Tax break?

Reducing levy cost city while saving taxpayers

City of Minot

Editor’s note: This is the second article in a three-part series on the City if Minot’s proposed budget.

Minot residents are feeling the consequences of a $51 million tax break over the past several years, according to the budget message of Minot city officials.

City leaders cite a series of events that have combined to impact the proposed December 2018 property tax bill. Between mill levy reductions, donations to outside causes and decline in sales tax collections, the city has lost about $105.6 million in operating revenue in the past seven years, according to information from the city.

The mill levy reduction refers to the significant drop in levy from 107.33 mills in December 2010 to 76.67 mills in December 2011. The levy remained at between 76.05 mills and 84.29 mills for six years before rebounding to 106.65 mills in December 2017.

By reducing the mill levy for those six years, the city gave up $51 million in tax revenues, the city reports.

To examine how this played out for an actual property, the Minot Daily News obtained valuation data for a 1,320-square-foot home, built in 1975, with a basement and garage. The valuation increase from 2010 to the peak year of 2014 was 23.5 percent, after which time there was a 10.4 percent decline in valuation to 2017. No home improvements occurred during that time that would have influenced valuation.

The sample homeowner would have paid $4,337 in property taxes to the city between 2011 and 2017 after the 12 percent state discount that was in place from 2013 through 2016.

If the city had held the mill levy steady at 107.33 mills to avoid losing $51 million over the six years, the sample homeowner would have paid $5,943. The homeowner would have seen taxes go up and down over those years, with the ultimate result of a gradual increase of $100 between 2011 and 2017. The homeowner, who would have received a bill of $943 in December 2010, would have seen the following December bills, with the state discount:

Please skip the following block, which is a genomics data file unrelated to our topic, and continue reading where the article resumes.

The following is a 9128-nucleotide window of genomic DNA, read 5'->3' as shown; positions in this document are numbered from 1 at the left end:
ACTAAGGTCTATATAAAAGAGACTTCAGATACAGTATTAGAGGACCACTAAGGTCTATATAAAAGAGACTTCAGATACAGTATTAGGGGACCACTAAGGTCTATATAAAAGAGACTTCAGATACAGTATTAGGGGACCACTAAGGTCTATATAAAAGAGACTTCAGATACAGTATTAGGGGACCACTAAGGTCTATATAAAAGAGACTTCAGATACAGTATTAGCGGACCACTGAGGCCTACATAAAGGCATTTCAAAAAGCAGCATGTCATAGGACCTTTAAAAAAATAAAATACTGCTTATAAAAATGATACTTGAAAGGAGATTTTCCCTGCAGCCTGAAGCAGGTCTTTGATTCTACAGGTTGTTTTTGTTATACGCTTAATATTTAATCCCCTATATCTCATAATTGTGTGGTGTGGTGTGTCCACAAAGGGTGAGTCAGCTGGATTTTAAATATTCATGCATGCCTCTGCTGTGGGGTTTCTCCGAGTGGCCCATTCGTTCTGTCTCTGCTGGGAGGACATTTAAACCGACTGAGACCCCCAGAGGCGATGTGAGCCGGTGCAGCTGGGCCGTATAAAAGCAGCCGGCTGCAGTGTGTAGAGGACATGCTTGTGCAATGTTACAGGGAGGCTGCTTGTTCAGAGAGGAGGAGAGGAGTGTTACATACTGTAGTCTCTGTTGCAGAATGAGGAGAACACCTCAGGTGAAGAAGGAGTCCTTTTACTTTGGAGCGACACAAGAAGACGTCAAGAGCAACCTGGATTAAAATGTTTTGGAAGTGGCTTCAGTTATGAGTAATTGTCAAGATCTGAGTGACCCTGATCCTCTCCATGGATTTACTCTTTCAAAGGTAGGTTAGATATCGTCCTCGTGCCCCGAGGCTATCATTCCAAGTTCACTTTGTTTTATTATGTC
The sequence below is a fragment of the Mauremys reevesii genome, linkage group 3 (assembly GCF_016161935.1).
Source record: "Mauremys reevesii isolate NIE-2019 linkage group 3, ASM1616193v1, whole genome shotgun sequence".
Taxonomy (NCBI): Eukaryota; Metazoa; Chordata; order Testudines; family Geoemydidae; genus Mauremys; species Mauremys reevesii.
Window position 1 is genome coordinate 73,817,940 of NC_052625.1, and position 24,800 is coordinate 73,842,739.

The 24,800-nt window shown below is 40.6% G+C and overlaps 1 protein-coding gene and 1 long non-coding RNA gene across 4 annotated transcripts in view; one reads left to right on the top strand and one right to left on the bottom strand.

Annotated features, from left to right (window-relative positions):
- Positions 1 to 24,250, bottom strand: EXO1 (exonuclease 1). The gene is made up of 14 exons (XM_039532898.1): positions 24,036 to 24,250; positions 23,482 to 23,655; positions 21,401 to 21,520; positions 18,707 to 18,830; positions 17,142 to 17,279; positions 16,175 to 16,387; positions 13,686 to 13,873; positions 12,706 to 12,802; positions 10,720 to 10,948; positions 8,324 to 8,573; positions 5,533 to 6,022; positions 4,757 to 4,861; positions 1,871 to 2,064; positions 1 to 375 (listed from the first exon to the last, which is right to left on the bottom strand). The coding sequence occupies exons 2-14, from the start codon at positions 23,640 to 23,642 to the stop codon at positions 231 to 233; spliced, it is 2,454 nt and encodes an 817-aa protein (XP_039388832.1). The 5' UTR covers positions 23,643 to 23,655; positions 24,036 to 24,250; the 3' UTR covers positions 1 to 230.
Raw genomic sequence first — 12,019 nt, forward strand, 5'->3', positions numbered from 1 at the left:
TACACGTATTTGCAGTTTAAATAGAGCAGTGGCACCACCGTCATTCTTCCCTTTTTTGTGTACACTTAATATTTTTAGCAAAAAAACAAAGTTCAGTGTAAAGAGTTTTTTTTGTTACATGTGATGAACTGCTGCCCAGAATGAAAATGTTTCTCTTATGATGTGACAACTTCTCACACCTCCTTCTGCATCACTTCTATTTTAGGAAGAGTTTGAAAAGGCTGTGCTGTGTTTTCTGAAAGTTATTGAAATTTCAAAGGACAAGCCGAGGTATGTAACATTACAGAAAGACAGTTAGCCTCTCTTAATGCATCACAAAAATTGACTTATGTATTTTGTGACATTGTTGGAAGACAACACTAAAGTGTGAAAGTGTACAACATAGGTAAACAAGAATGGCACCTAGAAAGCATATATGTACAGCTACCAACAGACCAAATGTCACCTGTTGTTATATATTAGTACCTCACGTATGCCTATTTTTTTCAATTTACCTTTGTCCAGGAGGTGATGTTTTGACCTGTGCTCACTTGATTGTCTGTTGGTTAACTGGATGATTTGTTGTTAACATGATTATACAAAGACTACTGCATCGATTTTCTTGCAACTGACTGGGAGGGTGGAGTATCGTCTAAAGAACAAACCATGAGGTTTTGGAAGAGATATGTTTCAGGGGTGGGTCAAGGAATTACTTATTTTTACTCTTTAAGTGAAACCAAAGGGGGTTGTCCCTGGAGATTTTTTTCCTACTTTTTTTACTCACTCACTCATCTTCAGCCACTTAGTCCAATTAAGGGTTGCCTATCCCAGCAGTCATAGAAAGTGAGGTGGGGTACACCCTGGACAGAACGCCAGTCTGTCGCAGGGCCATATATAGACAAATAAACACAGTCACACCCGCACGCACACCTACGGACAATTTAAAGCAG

– 2011: $947

– 2012: $1,009

– 2013: $986

– 2014: $1,024

– 2015: $999

– 2016: $978

– 2017: $1,043

So while the taxes at 107.33 mills might not have seemed particularly painful, Minot property owners also might have grumbled about not seeing any benefit from the state tax break.

Instead of the above figures, though, the actual bills to the city would be, in rounded figures:

– 2011: $677

– 2012: $792

– 2013: $699

– 2014: $743

– 2015: $717

– 2016: $709

– 2017: $1,037

The 2019 estimated tax is $1,216.

Simply levying 107.33 mills consistently isn’t how taxation is done, however. A political subdivision’s mill levy reflects the relationship between overall property valuations and the amount of money the subdivision needs from property taxes to meet its budget obligations.

If the city had been collecting more from taxpayers over the past several years, it would have to show a need for that money. So how might it have been spent? City Manager Tom Barry has suggested the city’s $88 million debt could be a lot less.

Lower levies also don’t always mean smaller tax collections, particularly during growth periods as Minot was experiencing.

Figures provided by the city indicate the following (Shown by budget year rather than tax statement):

– 2011: 107.33 mills generated $12.7 million.

– 2012: 76.67 mills generated $9.4 million.

– 2013: 84.29 mills generated $12.4 million.

– 2014: 76.05 mills generated $14.5 million.

– 2015: 77.9 mills generated $16.45 million.

– 2016: 77.05 mills generated $17.6 million.

– 2017: 77.81 mills generated $17.87 million.

– 2018: 106.65 mills generated $22.6 million.

If valuations fall, levies need to go up to raise the same amount of money, so a combination of falling valuations and need for more tax money can create a notable rise in mill levy. Major contributors to Minot’s proposed levy increase for 2019 are falling valuations and a decline in revenue other than property tax. Flood protection and the Northwest Area Water Supply project also are usurping more of the sales tax that has helped offset property taxes.

In his budget message, Barry mentioned the $21.6 million that voters approved for community facilities as another draw on funds that could have gone over the years to city services rather than to improvements to sports facilities, museum and zoo attractions and social service facilities such as those of the Minot Commission on Aging and Domestic Violence Crisis Center.

He noted the city also donated more than $18 million over seven years to community organizations, from Companions for Children to Minot Air Force Base retention.

In total, that’s about $40 million from city revenues that went out as contributions, he points out. However, some of the funds in the $40 million went to community facilities that are city responsibilities, such as the municipal auditorium, city hall and recreation complexes.

The city council diverted sales tax collections for community facilities to flood protection in 2018. For 2019, council members propose to continue the practice and also to continue diverting sales tax money to flood protection that otherwise would go to the MAGIC Fund, the city’s economic development fund.

The city council will hold a public hearing on the proposed 2019 budget Sept. 18 at 6:30 p.m. in City Hall.

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